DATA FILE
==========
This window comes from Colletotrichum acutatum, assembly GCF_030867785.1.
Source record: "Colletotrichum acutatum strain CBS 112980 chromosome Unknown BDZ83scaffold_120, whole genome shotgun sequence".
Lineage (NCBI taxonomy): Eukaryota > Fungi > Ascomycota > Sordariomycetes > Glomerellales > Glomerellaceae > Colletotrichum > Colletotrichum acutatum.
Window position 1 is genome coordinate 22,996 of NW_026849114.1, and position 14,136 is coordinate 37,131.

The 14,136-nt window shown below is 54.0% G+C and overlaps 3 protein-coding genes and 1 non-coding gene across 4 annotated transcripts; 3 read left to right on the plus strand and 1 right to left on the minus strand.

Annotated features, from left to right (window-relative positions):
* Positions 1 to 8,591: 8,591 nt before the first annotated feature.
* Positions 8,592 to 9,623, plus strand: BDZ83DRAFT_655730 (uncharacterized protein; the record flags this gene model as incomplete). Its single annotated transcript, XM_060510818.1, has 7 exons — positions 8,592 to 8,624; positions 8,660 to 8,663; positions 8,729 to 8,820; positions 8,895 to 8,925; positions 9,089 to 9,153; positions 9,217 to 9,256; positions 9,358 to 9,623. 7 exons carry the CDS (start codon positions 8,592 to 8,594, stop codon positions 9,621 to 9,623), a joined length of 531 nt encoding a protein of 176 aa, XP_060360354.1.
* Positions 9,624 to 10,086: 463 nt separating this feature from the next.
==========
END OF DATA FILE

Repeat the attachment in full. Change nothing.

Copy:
This window comes from Colletotrichum acutatum, assembly GCF_030867785.1.
Source record: "Colletotrichum acutatum strain CBS 112980 chromosome Unknown BDZ83scaffold_120, whole genome shotgun sequence".
Lineage (NCBI taxonomy): Eukaryota > Fungi > Ascomycota > Sordariomycetes > Glomerellales > Glomerellaceae > Colletotrichum > Colletotrichum acutatum.
Window position 1 is genome coordinate 22,996 of NW_026849114.1, and position 14,136 is coordinate 37,131.

The 14,136-nt window shown below is 54.0% G+C and overlaps 3 protein-coding genes and 1 non-coding gene across 4 annotated transcripts; 3 read left to right on the plus strand and 1 right to left on the minus strand.

Annotated features, from left to right (window-relative positions):
* Positions 1 to 8,591: 8,591 nt before the first annotated feature.
* Positions 8,592 to 9,623, plus strand: BDZ83DRAFT_655730 (uncharacterized protein; the record flags this gene model as incomplete). Its single annotated transcript, XM_060510818.1, has 7 exons — positions 8,592 to 8,624; positions 8,660 to 8,663; positions 8,729 to 8,820; positions 8,895 to 8,925; positions 9,089 to 9,153; positions 9,217 to 9,256; positions 9,358 to 9,623. 7 exons carry the CDS (start codon positions 8,592 to 8,594, stop codon positions 9,621 to 9,623), a joined length of 531 nt encoding a protein of 176 aa, XP_060360354.1.
* Positions 9,624 to 10,086: 463 nt separating this feature from the next.